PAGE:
What’s the Fiat Avventura all about?

Funky looks

Excellent ride quality

That off-road, go-anywhere feel (without quite being an off-roader)

All this in what is essentially a Fiat Punto on stilts

It’s hunting season out there, make no mistake. Crossovers are what have put the more conventional breed of cars in the crosshairs, internationally, and its offerings sit rather well with our fondness for all things that can do more than what we’ve bargained for. While purists set up their battlements to counter this progression, every once in a while, the guys from the other side send a peace offering — all bow-tied and pretty, which makes us lower our guard.

The Fiat Avventura is one of those things one is inexplicably and immediately drawn to. Something about its peripherals just seems to fit in with the PuntoEvo’s basic outline. The whole visual scheme tends to trigger a yearning for a more freewheeling lifestyle — a term that must have come up consistently in its embryonic phase. The beach ball shade of orange, the contrasting aluminium roof-rails, the steel-grey skid plates — its trappings provoke possibilities. It’s one hell of a bow-tie.

It’s not the first of its kind though — a fact that prompts caution, given the odd-hatchback in a party hat that seems to have spawned from our desperate need to graduate from
everyday hatchbacks. But, does it do what it must?

The petrol powered 1.4 litre FIRE variant (the only petrol option available) produces over 90 bhp with 11.7 kgm of torque. Now that that’s out of the way, let’s see how the Avventura deploys all of it. The extra 65 kg hasn’t done the car any favours at the bottom end of the rev range, and it must be stated that the engine, which is essentially a decade old unit, does feel decidedly sluggish initially. That cheery, meaty bit of power is found higher up, post the 3000 rpm mark, and it goes all the way till 4500 rpm before settling down for some more cruising. The diesel, though, is much more of a willing performer, with its higher torque figure providing much more driveability.

det008bYou have to look at the Avventura as a sum of its parts, which is truly where its appeal lies. The chaps at Fiat haven’t just raised up the suspension, they’ve made it stiffer, so that the trademark Punto handling capability isn’t compromised. There’s an anti-roll bar installed at the back (borrowed from the Linea), which ensures that for a car as tall as the Avventura, agile cornering is second nature.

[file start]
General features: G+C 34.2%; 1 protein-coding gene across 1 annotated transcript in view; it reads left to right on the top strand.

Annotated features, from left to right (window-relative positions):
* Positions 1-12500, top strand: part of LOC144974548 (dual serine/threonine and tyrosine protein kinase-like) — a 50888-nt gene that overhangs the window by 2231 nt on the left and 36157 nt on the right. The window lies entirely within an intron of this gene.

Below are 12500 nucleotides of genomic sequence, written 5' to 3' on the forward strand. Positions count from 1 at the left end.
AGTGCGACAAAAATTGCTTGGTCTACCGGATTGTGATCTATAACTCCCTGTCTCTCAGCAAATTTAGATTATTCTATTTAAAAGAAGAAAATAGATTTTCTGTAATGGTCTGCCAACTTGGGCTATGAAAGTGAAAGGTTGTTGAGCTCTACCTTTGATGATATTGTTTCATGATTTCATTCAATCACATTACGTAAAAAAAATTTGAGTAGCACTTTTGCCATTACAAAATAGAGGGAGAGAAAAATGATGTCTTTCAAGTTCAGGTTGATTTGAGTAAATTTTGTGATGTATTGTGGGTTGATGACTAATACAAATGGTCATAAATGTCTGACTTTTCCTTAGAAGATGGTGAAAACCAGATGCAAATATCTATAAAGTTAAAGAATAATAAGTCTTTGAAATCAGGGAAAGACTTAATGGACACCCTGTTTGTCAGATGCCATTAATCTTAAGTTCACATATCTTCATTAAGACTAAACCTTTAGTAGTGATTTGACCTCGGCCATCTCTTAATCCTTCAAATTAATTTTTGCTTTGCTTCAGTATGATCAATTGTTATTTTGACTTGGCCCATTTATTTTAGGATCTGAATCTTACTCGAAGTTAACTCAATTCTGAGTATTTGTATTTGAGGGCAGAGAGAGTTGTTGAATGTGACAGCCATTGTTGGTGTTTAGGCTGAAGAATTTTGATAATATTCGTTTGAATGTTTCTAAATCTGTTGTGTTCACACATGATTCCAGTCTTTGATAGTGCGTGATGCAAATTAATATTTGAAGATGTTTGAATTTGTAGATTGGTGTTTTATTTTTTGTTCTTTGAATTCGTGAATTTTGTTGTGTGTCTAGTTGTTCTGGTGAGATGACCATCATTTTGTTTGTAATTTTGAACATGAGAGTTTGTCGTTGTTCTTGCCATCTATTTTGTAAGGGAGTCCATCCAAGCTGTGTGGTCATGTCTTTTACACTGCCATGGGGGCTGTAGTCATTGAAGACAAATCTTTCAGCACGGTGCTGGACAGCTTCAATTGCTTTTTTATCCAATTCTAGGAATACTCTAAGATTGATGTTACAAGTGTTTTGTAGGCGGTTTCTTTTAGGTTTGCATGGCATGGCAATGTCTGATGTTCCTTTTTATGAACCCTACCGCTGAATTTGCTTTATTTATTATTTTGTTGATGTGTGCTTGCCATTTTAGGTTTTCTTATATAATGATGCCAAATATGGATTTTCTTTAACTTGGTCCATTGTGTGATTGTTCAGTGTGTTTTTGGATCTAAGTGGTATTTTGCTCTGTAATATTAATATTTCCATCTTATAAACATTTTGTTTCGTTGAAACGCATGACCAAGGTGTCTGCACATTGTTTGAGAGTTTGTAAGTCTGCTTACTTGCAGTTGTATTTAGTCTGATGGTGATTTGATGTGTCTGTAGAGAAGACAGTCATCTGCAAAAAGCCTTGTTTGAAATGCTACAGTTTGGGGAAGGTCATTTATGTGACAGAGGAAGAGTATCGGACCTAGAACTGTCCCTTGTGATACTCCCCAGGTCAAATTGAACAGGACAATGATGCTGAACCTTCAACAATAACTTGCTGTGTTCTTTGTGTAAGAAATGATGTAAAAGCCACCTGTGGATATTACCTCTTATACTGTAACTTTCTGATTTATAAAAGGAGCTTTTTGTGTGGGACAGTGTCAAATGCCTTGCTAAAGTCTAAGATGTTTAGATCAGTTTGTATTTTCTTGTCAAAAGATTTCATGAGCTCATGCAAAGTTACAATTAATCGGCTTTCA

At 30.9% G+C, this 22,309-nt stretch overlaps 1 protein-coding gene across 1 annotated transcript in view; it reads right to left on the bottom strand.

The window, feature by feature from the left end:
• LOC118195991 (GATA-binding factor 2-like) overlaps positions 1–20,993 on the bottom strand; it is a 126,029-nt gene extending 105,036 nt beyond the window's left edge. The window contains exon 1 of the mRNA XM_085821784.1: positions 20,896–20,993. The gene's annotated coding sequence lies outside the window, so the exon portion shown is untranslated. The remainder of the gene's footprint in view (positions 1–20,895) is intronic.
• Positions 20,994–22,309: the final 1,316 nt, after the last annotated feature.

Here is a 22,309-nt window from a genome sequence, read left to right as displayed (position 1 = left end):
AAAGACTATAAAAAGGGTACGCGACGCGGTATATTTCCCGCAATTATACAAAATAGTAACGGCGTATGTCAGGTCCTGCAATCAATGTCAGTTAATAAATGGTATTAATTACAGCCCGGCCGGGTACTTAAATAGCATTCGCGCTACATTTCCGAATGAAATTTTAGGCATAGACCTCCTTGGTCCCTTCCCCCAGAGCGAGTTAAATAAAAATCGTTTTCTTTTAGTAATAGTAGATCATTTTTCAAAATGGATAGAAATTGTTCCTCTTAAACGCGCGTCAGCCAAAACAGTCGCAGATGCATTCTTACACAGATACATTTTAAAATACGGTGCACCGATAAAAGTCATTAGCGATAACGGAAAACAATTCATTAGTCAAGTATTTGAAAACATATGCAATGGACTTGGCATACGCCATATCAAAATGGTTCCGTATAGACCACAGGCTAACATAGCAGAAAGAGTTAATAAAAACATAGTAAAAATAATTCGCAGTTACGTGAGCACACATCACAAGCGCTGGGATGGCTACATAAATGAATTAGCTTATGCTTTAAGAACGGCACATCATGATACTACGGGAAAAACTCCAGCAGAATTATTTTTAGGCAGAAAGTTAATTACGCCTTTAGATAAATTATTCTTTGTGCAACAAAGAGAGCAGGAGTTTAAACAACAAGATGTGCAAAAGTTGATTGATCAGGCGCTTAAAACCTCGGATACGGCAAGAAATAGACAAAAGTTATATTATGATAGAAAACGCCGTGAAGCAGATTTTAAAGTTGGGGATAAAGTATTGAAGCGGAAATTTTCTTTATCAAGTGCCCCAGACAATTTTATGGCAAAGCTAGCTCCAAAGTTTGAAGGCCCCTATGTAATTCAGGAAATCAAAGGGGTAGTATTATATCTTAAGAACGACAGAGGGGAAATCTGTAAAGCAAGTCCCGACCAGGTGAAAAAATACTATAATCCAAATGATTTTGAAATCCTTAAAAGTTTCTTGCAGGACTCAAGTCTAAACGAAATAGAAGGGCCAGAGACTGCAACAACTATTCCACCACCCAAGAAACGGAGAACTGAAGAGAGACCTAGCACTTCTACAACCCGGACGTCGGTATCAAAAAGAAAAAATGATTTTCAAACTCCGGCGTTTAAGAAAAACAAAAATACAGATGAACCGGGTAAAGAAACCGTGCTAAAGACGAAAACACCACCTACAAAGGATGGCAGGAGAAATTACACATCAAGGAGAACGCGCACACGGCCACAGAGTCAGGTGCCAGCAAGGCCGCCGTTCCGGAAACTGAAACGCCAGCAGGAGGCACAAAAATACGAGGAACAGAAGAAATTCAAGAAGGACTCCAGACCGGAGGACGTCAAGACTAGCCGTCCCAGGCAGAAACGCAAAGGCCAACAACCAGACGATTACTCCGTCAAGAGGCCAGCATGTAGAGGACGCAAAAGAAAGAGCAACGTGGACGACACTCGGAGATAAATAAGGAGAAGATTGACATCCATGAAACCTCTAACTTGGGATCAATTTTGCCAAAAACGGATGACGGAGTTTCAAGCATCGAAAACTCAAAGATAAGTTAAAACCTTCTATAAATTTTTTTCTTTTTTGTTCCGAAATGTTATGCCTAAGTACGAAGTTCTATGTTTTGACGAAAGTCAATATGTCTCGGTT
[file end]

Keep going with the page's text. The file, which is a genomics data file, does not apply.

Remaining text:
There’s other tasty little details that add to its credibility, such as the extra gap between the wheel arches and the wheels, which allows for extra travel and a significant 205 mm of ground clearance — a significant departure from hatchback altitude. The car rides on 205 section tyres, so there’s very good grip, while the ride quality is standard Punto fare — just peachy. Poised atop all this finesse is a well-weighted hydraulic steering, which binds all these elements together, translating the terrain perfectly.

Fiat hasn’t pulled any punches in their assault on the commonplace car. The Punto has always been a roomy vehicle, but the Avventura’s cabin is a lot better, with leathery bits finding their way onto the seats, armrests and even the dash. There’s a little compass and an inclinometer, furthering its attempts to distinguish itself from the Punto — though it will remain largely unused. A rear parking sensor would’ve been nice.

This isn’t your standard mound-conquering, off-roading juggernaut. What the Avventura has going for it is the same stuff that made the Punto tick all those years back, with a few factors aiding its newfound lust for uneven horizons. The wide track, stiffened suspension and a tactile steering make it a formidable crossover as far as handling is concerned, and the ride height means you can meander at least into the periphery of the great outdoors, if not its marrow. It’s agile, sharp, comfortable and plush, but more than anything else, the Avventura is irrepressibly cheerful, and that might just make it worth your while.